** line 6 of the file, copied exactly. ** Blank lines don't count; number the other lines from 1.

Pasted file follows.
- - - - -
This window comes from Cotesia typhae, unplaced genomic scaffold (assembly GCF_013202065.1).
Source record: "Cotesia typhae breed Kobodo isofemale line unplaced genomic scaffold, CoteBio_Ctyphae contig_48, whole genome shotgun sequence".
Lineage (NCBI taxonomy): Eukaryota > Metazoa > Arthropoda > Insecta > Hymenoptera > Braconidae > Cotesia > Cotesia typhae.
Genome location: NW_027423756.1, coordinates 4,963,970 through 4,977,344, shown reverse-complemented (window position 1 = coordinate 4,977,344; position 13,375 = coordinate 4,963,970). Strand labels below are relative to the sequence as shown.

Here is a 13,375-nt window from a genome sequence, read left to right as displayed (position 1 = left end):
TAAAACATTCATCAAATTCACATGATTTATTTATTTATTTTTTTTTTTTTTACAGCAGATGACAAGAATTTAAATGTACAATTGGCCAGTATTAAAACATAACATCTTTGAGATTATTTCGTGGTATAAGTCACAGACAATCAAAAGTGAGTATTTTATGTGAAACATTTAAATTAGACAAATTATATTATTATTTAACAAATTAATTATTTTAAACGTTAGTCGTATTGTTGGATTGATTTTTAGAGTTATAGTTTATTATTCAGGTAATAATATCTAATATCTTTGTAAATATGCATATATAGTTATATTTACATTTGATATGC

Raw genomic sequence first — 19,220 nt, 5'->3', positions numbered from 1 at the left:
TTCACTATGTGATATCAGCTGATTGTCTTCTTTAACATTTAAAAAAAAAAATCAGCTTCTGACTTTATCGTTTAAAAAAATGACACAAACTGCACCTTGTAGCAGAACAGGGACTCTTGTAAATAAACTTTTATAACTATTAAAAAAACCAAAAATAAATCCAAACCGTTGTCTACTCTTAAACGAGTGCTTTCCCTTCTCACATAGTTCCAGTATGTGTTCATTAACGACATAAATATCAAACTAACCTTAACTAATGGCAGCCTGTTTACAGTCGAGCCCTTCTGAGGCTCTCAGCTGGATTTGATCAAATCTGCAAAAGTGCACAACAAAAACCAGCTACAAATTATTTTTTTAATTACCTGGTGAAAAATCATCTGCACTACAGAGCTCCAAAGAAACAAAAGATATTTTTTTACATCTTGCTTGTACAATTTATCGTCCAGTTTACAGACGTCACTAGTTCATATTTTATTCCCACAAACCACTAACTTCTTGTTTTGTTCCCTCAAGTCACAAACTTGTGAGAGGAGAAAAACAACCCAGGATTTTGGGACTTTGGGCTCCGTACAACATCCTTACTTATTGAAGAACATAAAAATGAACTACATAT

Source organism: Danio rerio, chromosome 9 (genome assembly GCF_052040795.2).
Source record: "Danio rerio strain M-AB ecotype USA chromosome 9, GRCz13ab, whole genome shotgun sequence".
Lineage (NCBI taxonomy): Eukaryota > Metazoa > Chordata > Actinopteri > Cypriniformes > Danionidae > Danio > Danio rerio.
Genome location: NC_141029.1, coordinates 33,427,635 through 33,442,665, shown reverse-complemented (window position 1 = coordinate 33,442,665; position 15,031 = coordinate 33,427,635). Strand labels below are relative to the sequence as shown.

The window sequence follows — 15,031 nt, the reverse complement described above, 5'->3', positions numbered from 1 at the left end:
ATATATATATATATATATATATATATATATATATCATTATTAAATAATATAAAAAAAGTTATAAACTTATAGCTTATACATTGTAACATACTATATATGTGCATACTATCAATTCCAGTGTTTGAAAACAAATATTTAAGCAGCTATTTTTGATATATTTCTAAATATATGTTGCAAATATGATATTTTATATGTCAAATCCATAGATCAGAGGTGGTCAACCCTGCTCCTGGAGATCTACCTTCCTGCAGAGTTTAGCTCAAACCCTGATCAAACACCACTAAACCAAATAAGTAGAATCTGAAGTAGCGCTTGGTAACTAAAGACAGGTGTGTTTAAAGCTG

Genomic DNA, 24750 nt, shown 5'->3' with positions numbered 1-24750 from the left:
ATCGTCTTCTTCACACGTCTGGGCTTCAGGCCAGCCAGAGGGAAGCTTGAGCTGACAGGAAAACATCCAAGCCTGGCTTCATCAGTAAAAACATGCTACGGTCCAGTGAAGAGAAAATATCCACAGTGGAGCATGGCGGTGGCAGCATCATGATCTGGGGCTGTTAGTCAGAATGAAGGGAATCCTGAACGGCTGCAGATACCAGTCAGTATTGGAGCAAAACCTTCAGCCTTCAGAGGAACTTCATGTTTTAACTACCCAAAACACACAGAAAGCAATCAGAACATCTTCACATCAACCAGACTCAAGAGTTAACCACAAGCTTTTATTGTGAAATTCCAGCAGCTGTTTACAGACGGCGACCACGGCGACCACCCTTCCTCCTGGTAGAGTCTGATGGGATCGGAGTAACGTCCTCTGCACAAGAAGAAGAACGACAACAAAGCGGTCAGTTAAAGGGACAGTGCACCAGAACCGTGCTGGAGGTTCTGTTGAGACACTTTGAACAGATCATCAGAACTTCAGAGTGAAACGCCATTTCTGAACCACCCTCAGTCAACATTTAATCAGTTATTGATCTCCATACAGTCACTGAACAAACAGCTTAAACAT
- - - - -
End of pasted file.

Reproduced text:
TAAAACATTCATCAAATTCACATGATTTATTTATTTATTTTTTTTTTTTTTACAGCAGATGACAAGAATTTAAATGTACAATTGGCCAGTATTAAAACATAACATCTTTGAGATTATTTCGTGGTATAAGTCACAGACAATCAAAAGTGAGTATTTTATGTGAAACATTTAAATTAGACAAATTATATTATTATTTAACAAATTAATTATTTTAAACGTTAGTCGTATTGTTGGATTGATTTTTAGAGTTATAGTTTATTATTCAGGTAATAATATCTAATATCTTTGTAAATATGCATATATAGTTATATTTACATTTGATATGC